Just about everywhere you go in this part of North Carolina, it seems pork barbecue is offered on the menu. It’s a traditional way of preparing pig, so traditional that it seems to predate colonial times.
It’s mostly conjecture masquerading as an educated guess, but general consensus is the word “barbecue” came from the language of the Caribbean Native Americans. Their word “barbacoa” seems to translate to a sacred fire pit in which game is cooked over the embers of a fire.
Most everyone in North Carolina swears by pork barbecue, but it’s important to note that hogs are not native to North America. There’s little doubt that early Spanish explorers and English settlers brought over pigs and released them into the wild. After release, pigs are referred to as wild boar, and they showed a remarkable ability to adapt to their new environment. With few natural predators, they actually thrived in the New World.
From the settlers’ point of view, there were few negatives about the introduction of pigs. They were able to forage on their own and were a ready source of meat and protein. The only downside was that wild boar could be vicious when approached in the wild.
Ultimately, one problem that did arise was how to cook a wild pig, which averages 175-200 pounds in size. The ultimate solution was to dig a fire pit and slow cook the meat all day. What distinguishes barbecue from other forms of meat preparation is how it is cooked. To become true barbecue, the meat must be slow cooked over a bed of wood coals. As the meat cooks the smoke from the coals infuses the meat with remarkably complex flavors.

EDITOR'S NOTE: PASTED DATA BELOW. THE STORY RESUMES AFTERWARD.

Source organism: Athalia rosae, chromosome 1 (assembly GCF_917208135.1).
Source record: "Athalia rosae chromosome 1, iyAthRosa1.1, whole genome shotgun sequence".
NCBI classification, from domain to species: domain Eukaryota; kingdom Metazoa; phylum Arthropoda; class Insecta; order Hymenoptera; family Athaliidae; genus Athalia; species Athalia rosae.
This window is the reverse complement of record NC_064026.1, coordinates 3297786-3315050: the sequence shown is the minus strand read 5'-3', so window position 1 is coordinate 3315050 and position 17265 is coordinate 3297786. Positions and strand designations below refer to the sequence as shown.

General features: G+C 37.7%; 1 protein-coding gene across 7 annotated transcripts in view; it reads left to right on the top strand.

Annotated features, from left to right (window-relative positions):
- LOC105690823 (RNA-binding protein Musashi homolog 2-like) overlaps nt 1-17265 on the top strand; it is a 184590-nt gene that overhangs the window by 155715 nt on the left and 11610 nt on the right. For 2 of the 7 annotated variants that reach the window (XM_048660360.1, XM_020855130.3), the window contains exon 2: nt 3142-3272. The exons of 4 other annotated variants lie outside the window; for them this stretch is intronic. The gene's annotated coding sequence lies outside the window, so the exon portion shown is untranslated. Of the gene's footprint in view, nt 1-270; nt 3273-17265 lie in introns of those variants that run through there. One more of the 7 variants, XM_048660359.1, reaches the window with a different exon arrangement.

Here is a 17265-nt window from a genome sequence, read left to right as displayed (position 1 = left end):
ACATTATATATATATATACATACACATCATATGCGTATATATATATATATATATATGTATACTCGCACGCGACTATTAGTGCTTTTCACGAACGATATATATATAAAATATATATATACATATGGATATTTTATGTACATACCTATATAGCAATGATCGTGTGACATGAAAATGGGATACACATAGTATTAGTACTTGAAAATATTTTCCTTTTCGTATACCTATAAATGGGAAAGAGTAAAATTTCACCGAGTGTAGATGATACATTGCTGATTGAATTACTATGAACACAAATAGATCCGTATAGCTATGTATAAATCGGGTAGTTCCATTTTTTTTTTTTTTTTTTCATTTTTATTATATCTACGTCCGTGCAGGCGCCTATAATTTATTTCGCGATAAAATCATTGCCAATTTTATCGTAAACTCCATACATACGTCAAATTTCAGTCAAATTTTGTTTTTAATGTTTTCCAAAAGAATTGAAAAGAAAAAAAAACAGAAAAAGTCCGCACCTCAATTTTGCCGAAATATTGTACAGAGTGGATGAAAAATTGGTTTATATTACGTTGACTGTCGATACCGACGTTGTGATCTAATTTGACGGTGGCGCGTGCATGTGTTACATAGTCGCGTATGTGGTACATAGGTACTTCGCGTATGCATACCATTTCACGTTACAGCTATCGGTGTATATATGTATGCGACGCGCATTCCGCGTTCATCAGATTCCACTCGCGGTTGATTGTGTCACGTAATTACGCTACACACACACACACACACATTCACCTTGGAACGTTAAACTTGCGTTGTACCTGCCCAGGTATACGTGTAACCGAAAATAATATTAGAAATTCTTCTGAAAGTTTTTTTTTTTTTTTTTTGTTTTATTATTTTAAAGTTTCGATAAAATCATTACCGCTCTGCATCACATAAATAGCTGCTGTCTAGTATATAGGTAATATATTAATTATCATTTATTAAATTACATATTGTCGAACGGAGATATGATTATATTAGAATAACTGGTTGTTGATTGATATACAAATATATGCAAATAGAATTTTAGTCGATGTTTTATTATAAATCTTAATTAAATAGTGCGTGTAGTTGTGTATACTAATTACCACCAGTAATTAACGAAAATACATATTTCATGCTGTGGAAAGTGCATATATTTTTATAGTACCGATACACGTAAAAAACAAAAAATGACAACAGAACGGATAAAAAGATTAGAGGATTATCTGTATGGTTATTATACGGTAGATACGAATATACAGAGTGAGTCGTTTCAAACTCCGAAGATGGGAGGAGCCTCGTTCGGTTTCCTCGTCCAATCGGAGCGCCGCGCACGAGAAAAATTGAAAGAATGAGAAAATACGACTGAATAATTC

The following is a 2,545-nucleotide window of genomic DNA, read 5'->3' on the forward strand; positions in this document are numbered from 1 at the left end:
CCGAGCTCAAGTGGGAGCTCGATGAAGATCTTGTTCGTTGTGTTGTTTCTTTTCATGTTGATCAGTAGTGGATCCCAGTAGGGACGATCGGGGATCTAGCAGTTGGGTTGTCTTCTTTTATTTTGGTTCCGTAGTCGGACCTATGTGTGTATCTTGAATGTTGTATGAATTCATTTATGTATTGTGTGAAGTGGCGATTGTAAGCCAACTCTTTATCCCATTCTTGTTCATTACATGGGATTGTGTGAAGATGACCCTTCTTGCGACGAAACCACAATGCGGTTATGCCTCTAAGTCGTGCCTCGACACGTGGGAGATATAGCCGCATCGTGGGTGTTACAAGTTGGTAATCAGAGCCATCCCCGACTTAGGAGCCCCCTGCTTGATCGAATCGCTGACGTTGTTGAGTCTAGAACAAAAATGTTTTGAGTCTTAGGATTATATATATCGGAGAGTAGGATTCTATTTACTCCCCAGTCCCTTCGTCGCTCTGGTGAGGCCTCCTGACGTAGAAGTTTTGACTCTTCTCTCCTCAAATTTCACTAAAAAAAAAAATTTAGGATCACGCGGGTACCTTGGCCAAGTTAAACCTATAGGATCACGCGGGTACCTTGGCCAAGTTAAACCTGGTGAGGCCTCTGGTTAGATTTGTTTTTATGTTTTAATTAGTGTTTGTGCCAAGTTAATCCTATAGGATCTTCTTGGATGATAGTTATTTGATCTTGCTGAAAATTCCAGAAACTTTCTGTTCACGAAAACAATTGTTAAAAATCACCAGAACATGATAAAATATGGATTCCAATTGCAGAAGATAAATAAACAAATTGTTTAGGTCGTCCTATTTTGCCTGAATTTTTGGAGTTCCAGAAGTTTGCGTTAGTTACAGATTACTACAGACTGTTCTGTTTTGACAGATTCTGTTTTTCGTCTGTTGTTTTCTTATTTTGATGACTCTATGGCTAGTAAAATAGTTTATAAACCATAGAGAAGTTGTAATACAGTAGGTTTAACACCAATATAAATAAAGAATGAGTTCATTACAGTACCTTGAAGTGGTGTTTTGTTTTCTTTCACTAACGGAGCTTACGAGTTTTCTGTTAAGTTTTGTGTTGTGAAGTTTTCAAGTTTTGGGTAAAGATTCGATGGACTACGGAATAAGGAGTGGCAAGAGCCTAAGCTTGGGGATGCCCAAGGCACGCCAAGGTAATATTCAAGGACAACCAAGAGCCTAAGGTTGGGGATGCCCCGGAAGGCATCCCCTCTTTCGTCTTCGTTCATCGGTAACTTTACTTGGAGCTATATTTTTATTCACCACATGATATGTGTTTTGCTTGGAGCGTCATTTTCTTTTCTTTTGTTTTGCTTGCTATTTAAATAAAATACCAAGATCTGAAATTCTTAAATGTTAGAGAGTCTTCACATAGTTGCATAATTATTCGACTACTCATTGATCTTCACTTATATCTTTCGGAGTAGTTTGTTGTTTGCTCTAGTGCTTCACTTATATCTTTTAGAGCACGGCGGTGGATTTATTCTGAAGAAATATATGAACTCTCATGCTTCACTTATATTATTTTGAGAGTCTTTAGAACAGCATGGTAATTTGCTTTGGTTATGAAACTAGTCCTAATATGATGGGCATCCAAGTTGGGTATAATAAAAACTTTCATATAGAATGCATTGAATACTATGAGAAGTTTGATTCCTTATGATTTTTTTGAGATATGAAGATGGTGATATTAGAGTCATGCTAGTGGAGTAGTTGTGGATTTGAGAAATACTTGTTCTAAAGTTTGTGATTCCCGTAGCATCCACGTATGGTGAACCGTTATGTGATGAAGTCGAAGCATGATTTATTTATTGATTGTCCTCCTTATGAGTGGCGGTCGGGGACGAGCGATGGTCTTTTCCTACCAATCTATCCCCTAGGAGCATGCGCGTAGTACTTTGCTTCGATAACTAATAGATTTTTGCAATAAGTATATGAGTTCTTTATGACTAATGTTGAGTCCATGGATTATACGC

Every region of the country has its own style of barbecue. Eastern North Carolina barbecue is a vinegar based barbecue with pepper flakes mixed with the vinegar. There is no way to prove this, but logic indicates this may be one of the original forms of barbecue. With no refrigeration available, one of the best ways to preserve meat would have been to pickle it; therefore, the addition of vinegar was not only tasty, but was born out of necessity.
There are a couple of places on the Outer Banks preparing traditional eastern North Carolina barbecue. Will Thorp’s version at “High Cotton” in Kitty Hawk is very good. During the Barbecue Cook-off at the 2014 Taste of the Beach event, “Crazy Johnny’s Bar-B-Que” in Buxton served up pulled pork that was wonderful. My opinion is “The Blue Point” in Duck may have the best around but it’s only available at lunch.
If you’re used to tomato based barbecue served in the rest of the country, the first taste of eastern NC barbecue can be a shock, and although it is addictively delicious, it’s not classically considered a gourmet food.
I remember a conversation I had with Leonard Logan, proprietor of “Elizabeth’s Café” in Duck. Leonard probably knows more about wine than anyone I’ve met and his café serves truly classic cuisine. We got to talking about eastern NC barbecue and he was waxing poetic about its virtues. Curiosity got the better of me and I asked him, “What wine goes well with barbeque?” His cryptic one word response was perfect. “Beer,” he immediately replied.